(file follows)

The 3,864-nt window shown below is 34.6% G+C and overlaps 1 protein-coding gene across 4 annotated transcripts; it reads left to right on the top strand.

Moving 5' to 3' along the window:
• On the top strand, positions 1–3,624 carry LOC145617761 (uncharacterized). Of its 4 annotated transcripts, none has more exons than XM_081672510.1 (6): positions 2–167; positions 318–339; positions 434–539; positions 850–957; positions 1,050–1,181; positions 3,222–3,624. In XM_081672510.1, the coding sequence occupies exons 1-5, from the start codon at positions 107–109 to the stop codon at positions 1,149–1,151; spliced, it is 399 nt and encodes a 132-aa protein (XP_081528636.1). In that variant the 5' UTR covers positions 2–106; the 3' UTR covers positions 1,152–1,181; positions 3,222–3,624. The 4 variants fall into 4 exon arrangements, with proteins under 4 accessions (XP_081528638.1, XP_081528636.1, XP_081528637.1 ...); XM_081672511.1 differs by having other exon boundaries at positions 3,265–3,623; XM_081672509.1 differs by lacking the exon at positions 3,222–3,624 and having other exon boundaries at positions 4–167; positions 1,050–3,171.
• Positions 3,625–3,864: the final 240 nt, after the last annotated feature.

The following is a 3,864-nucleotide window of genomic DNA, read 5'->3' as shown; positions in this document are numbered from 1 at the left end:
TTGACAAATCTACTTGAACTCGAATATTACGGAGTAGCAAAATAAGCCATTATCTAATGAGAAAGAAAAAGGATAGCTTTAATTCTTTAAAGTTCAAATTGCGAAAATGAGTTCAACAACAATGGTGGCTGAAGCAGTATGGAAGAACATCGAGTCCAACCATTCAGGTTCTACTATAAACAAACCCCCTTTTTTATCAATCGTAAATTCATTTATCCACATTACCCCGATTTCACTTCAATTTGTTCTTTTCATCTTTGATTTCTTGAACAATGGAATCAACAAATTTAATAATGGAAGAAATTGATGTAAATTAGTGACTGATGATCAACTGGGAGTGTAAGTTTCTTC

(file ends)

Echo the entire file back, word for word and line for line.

The 3,864-nt window shown below is 34.6% G+C and overlaps 1 protein-coding gene across 4 annotated transcripts; it reads left to right on the top strand.

Moving 5' to 3' along the window:
• On the top strand, positions 1–3,624 carry LOC145617761 (uncharacterized). Of its 4 annotated transcripts, none has more exons than XM_081672510.1 (6): positions 2–167; positions 318–339; positions 434–539; positions 850–957; positions 1,050–1,181; positions 3,222–3,624. In XM_081672510.1, the coding sequence occupies exons 1-5, from the start codon at positions 107–109 to the stop codon at positions 1,149–1,151; spliced, it is 399 nt and encodes a 132-aa protein (XP_081528636.1). In that variant the 5' UTR covers positions 2–106; the 3' UTR covers positions 1,152–1,181; positions 3,222–3,624. The 4 variants fall into 4 exon arrangements, with proteins under 4 accessions (XP_081528638.1, XP_081528636.1, XP_081528637.1 ...); XM_081672511.1 differs by having other exon boundaries at positions 3,265–3,623; XM_081672509.1 differs by lacking the exon at positions 3,222–3,624 and having other exon boundaries at positions 4–167; positions 1,050–3,171.
• Positions 3,625–3,864: the final 240 nt, after the last annotated feature.

The following is a 3,864-nucleotide window of genomic DNA, read 5'->3' as shown; positions in this document are numbered from 1 at the left end:
TTGACAAATCTACTTGAACTCGAATATTACGGAGTAGCAAAATAAGCCATTATCTAATGAGAAAGAAAAAGGATAGCTTTAATTCTTTAAAGTTCAAATTGCGAAAATGAGTTCAACAACAATGGTGGCTGAAGCAGTATGGAAGAACATCGAGTCCAACCATTCAGGTTCTACTATAAACAAACCCCCTTTTTTATCAATCGTAAATTCATTTATCCACATTACCCCGATTTCACTTCAATTTGTTCTTTTCATCTTTGATTTCTTGAACAATGGAATCAACAAATTTAATAATGGAAGAAATTGATGTAAATTAGTGACTGATGATCAACTGGGAGTGTAAGTTTCTTC